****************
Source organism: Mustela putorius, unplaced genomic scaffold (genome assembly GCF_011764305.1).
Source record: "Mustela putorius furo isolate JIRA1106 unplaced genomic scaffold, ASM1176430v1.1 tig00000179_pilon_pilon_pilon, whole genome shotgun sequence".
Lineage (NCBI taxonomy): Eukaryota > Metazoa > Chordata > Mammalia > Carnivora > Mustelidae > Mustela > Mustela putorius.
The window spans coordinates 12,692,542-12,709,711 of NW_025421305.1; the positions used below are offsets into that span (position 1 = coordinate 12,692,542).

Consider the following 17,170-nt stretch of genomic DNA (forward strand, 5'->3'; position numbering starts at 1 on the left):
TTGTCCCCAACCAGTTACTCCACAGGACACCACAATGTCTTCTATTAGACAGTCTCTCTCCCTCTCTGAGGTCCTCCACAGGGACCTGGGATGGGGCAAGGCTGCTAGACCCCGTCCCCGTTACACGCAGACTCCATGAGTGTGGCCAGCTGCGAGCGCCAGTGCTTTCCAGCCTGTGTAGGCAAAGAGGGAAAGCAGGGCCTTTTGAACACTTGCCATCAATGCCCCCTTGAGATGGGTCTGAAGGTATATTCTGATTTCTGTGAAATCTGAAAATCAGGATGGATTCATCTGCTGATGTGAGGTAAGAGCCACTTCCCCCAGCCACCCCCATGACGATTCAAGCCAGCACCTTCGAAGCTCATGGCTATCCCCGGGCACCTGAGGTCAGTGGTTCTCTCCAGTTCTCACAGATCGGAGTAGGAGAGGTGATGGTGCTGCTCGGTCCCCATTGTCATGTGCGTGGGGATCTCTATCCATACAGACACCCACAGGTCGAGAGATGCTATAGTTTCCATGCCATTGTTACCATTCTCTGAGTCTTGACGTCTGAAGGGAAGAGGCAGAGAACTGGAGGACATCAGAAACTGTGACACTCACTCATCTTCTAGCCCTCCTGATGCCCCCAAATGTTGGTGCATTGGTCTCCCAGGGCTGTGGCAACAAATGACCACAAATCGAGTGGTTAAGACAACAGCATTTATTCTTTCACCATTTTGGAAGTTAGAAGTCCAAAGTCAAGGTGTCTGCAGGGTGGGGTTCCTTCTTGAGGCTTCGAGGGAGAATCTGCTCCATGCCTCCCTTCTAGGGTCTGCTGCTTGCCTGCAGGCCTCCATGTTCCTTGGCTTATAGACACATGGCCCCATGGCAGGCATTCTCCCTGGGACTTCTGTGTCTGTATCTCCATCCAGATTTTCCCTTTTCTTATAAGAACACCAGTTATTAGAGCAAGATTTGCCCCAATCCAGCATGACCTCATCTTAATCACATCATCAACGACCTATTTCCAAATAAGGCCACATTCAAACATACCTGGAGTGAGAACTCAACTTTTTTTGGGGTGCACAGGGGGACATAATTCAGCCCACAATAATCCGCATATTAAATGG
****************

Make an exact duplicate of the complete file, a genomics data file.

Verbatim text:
Source organism: Mustela putorius, unplaced genomic scaffold (genome assembly GCF_011764305.1).
Source record: "Mustela putorius furo isolate JIRA1106 unplaced genomic scaffold, ASM1176430v1.1 tig00000179_pilon_pilon_pilon, whole genome shotgun sequence".
Lineage (NCBI taxonomy): Eukaryota > Metazoa > Chordata > Mammalia > Carnivora > Mustelidae > Mustela > Mustela putorius.
The window spans coordinates 12,692,542-12,709,711 of NW_025421305.1; the positions used below are offsets into that span (position 1 = coordinate 12,692,542).

Consider the following 17,170-nt stretch of genomic DNA (forward strand, 5'->3'; position numbering starts at 1 on the left):
TTGTCCCCAACCAGTTACTCCACAGGACACCACAATGTCTTCTATTAGACAGTCTCTCTCCCTCTCTGAGGTCCTCCACAGGGACCTGGGATGGGGCAAGGCTGCTAGACCCCGTCCCCGTTACACGCAGACTCCATGAGTGTGGCCAGCTGCGAGCGCCAGTGCTTTCCAGCCTGTGTAGGCAAAGAGGGAAAGCAGGGCCTTTTGAACACTTGCCATCAATGCCCCCTTGAGATGGGTCTGAAGGTATATTCTGATTTCTGTGAAATCTGAAAATCAGGATGGATTCATCTGCTGATGTGAGGTAAGAGCCACTTCCCCCAGCCACCCCCATGACGATTCAAGCCAGCACCTTCGAAGCTCATGGCTATCCCCGGGCACCTGAGGTCAGTGGTTCTCTCCAGTTCTCACAGATCGGAGTAGGAGAGGTGATGGTGCTGCTCGGTCCCCATTGTCATGTGCGTGGGGATCTCTATCCATACAGACACCCACAGGTCGAGAGATGCTATAGTTTCCATGCCATTGTTACCATTCTCTGAGTCTTGACGTCTGAAGGGAAGAGGCAGAGAACTGGAGGACATCAGAAACTGTGACACTCACTCATCTTCTAGCCCTCCTGATGCCCCCAAATGTTGGTGCATTGGTCTCCCAGGGCTGTGGCAACAAATGACCACAAATCGAGTGGTTAAGACAACAGCATTTATTCTTTCACCATTTTGGAAGTTAGAAGTCCAAAGTCAAGGTGTCTGCAGGGTGGGGTTCCTTCTTGAGGCTTCGAGGGAGAATCTGCTCCATGCCTCCCTTCTAGGGTCTGCTGCTTGCCTGCAGGCCTCCATGTTCCTTGGCTTATAGACACATGGCCCCATGGCAGGCATTCTCCCTGGGACTTCTGTGTCTGTATCTCCATCCAGATTTTCCCTTTTCTTATAAGAACACCAGTTATTAGAGCAAGATTTGCCCCAATCCAGCATGACCTCATCTTAATCACATCATCAACGACCTATTTCCAAATAAGGCCACATTCAAACATACCTGGAGTGAGAACTCAACTTTTTTTGGGGTGCACAGGGGGACATAATTCAGCCCACAATAATCCGCATATTAAATGG